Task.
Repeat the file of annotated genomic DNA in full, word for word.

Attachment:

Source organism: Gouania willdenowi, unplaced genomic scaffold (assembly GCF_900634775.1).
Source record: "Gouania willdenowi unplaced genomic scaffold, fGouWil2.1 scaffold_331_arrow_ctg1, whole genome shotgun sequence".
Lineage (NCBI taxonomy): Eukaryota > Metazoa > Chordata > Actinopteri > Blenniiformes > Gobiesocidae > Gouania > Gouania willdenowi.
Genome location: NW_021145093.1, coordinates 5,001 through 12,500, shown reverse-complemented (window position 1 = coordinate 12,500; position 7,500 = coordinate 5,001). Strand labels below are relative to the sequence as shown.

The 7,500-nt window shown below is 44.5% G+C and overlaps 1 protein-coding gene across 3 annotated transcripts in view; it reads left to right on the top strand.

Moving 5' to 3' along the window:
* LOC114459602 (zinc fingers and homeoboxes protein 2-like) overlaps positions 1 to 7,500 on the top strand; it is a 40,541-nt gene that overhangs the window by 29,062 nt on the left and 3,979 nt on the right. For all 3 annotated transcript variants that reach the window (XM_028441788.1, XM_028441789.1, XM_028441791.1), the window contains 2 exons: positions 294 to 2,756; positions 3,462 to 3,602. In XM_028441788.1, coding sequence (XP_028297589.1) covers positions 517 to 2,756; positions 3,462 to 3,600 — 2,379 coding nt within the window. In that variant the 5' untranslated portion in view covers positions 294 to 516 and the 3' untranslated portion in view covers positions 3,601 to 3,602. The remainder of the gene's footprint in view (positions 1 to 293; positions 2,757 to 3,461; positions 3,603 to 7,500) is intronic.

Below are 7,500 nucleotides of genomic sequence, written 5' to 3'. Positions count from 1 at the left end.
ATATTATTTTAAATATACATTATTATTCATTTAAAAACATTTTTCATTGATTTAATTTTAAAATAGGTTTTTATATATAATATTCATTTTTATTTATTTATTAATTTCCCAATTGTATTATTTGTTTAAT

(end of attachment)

Source organism: Gouania willdenowi, unplaced genomic scaffold (assembly GCF_900634775.1).
Source record: "Gouania willdenowi unplaced genomic scaffold, fGouWil2.1 scaffold_331_arrow_ctg1, whole genome shotgun sequence".
Lineage (NCBI taxonomy): Eukaryota > Metazoa > Chordata > Actinopteri > Blenniiformes > Gobiesocidae > Gouania > Gouania willdenowi.
Genome location: NW_021145093.1, coordinates 5,001 through 12,500, shown reverse-complemented (window position 1 = coordinate 12,500; position 7,500 = coordinate 5,001). Strand labels below are relative to the sequence as shown.

The 7,500-nt window shown below is 44.5% G+C and overlaps 1 protein-coding gene across 3 annotated transcripts in view; it reads left to right on the top strand.

Moving 5' to 3' along the window:
* LOC114459602 (zinc fingers and homeoboxes protein 2-like) overlaps positions 1 to 7,500 on the top strand; it is a 40,541-nt gene that overhangs the window by 29,062 nt on the left and 3,979 nt on the right. For all 3 annotated transcript variants that reach the window (XM_028441788.1, XM_028441789.1, XM_028441791.1), the window contains 2 exons: positions 294 to 2,756; positions 3,462 to 3,602. In XM_028441788.1, coding sequence (XP_028297589.1) covers positions 517 to 2,756; positions 3,462 to 3,600 — 2,379 coding nt within the window. In that variant the 5' untranslated portion in view covers positions 294 to 516 and the 3' untranslated portion in view covers positions 3,601 to 3,602. The remainder of the gene's footprint in view (positions 1 to 293; positions 2,757 to 3,461; positions 3,603 to 7,500) is intronic.

Below are 7,500 nucleotides of genomic sequence, written 5' to 3'. Positions count from 1 at the left end.
ATATTATTTTAAATATACATTATTATTCATTTAAAAACATTTTTCATTGATTTAATTTTAAAATAGGTTTTTATATATAATATTCATTTTTATTTATTTATTAATTTCCCAATTGTATTATTTGTTTAAT